Æthelwold, who had been tutor to Edgar (possibly at Glastonbury, although some have thought at Abingdon) managed to remain close to the king, who made him Bishop of Winchester in 963. Here he was associated with the harsher aspect of monastic reform, the expulsion of secular clergy from the Old and New Minsters, their replacement with Benedictine monks, and the demolition of much of the south-eastern quarter of the walled city to establish monastic enclosures. From Abingdon and Winchester he was energetic in re-founding monasteries in Eastern England, notably Ely. The third prominent monastic reformer was Oswald, bishop of Worcester from 961 and (in plurality) archbishop of York from 971, who established his first monastery at Westbury on Trym (963/4), north of Bristol. The movement remained, however, an exclusively southern English phenomenon. Edgar was closely identified with the reform movement as the guardian of the monasteries, as his third wife, Ælfthryth, was of the nunneries. In the elaborate New Minster charter Edgar is called in the text the vicar of Christ.
Although he was dubbed pacificus, ‘the peacable,’ modern scholars have stressed rather Edgar’s military strength. Near-contemporary criticism of excessive favour to the heathen probably reflects the employment of Viking mercenaries, particularly at sea. We hear of a possible expedition into Ireland against the Dublin Vikings. John of Worcester, who had access to sources now lost, wrote of his circumnavigating Britain with a fleet every year. In the North, around 970, in a diplomatic move, Edgar transferred Lothian, English territory since the seventh century, to the Gaelic-speaking kingdom of Alban, setting the border at the Tweed and thus creating what we recognise as the Anglo-Celtic kingdom of Scotland. It is instructive to compare Edgar’s more amenable relations with the Celtic realms with that of Æthelstan, and tempting to relate it to the influence of Dunstan. Dunstan’s Glastonbury was pre-eminently the place where Cymric, Gaelic and Anglo-Saxon cultures met and cross fertilised, and he himself has often been seen as one in the mould of the great figures of the Celtic churches and of those earlier English churchmen, like Cuthbert, who bore their stamp.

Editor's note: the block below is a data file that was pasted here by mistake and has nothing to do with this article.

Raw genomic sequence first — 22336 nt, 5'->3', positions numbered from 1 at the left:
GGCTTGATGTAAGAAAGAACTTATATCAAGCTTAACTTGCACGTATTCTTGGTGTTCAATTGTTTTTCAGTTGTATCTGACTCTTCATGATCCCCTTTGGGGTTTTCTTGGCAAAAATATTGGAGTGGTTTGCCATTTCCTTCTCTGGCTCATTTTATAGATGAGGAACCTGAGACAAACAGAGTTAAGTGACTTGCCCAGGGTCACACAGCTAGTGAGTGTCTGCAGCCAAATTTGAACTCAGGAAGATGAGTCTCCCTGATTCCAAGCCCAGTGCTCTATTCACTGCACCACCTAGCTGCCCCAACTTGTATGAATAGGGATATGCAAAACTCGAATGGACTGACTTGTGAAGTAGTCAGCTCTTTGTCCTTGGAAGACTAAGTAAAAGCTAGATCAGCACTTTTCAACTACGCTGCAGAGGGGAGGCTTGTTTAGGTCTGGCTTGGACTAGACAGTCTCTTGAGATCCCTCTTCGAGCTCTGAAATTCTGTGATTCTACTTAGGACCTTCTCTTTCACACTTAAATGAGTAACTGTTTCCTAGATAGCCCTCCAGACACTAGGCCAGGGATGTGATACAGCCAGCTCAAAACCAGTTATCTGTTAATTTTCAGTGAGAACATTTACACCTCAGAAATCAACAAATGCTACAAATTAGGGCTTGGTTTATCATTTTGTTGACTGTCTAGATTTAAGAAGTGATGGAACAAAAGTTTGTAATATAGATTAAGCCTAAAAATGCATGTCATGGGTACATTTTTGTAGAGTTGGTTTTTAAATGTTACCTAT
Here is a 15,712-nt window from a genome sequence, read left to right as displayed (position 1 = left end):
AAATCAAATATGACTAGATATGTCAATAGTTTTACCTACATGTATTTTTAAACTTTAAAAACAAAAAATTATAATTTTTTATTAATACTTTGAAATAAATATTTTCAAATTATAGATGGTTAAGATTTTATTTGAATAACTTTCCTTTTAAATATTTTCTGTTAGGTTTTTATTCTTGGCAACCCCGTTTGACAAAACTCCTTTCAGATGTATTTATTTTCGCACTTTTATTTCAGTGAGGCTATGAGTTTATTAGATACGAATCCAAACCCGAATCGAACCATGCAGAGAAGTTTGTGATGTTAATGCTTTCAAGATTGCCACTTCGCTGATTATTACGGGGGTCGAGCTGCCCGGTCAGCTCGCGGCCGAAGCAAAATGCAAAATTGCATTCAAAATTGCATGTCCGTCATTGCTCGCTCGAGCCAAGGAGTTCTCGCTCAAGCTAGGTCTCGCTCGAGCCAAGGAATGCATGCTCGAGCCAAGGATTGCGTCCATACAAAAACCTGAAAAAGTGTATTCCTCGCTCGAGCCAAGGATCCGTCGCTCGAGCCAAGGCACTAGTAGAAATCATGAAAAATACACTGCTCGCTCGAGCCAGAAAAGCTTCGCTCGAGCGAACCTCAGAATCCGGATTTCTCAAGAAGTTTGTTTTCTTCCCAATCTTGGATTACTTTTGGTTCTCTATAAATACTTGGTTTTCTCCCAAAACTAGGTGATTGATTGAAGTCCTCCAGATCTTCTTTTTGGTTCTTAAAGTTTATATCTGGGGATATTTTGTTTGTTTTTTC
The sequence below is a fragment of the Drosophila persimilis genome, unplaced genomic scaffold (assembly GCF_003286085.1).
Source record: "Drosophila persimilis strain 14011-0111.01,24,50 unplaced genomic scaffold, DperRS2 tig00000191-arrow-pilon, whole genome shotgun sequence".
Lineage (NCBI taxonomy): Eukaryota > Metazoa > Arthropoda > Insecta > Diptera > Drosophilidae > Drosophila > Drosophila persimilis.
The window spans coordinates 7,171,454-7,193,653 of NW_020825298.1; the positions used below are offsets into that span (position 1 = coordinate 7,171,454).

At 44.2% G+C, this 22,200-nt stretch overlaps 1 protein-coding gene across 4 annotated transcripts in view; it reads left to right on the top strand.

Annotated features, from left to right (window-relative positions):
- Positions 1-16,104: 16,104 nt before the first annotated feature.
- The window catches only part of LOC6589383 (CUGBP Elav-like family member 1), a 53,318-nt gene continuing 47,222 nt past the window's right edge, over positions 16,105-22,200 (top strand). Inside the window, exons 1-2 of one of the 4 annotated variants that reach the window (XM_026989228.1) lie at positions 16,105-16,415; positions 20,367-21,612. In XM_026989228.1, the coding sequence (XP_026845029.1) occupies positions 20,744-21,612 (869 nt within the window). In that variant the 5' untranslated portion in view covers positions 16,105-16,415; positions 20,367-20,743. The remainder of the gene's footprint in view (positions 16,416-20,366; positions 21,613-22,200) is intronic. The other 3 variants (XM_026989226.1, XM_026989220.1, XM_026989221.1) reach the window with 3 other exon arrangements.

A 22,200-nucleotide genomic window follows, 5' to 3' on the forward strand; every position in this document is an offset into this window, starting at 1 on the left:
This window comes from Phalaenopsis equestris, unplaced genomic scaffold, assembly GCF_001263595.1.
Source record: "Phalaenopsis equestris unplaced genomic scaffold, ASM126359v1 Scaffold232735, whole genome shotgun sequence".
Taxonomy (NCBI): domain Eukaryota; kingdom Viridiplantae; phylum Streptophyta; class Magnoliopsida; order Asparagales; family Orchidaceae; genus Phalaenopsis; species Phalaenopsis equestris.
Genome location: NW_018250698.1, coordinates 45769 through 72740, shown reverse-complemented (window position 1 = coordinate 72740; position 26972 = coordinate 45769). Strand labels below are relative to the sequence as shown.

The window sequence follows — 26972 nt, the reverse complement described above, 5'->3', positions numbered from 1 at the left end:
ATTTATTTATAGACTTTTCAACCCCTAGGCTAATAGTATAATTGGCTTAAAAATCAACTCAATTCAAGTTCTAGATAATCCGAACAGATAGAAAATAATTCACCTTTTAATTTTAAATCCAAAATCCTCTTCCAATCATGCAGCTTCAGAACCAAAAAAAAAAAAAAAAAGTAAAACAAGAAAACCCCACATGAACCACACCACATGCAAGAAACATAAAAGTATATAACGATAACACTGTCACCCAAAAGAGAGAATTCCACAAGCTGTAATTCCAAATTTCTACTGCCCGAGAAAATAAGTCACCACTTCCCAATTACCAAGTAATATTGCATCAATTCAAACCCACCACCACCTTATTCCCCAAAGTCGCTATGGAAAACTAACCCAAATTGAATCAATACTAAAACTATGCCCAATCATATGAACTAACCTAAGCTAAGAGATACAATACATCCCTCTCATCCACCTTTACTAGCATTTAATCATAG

The aspect of Edgar’s reign which seems most to have impressed contemporaries, curiously enough, was his coronation, which seems to have been delayed for fourteen years after he was recognised as king of all England. Various theories have been advanced in explanation. Anglo-Norman historians suggested a penance imposed by Dunstan, related to Edgar’s alleged tendency to molest nuns and their young students. In complete contrast, nineteenth-century scholars stressed the emphasis undoubtedly placed in the Chronicle poem on the event on its coinciding with Edgar’s twenty-ninth year, thirty being the age at which Christ had begun his ministry and the notional age for nomination to the priesthood. This is to confuse the fortuitous with the foreseen. In an age when royal mortality was so high, no-one would plan a coronation thirteen years in advance. Modern scholars have tended to assume that Dunstan did, in fact, crown Edgar after his return from Rome with the Archbishop’s pallium in 960, but that this was somehow unrecorded. My own speculation would be that Edgar had undergone some Mercian form of king-making, perhaps at Lichfield or Worcester, on his election in 957, and that when he inherited Wessex in addition to Mercia and Northumbria on his brother’s death it was felt unnecessary or impolitic, in the interest of a seamless transition, for his anointing to be repeated. What, then, had changed by 973 when he was firmly established and further ceremonial might seem superfluous? The most convincing answer is to be found in the Continental background.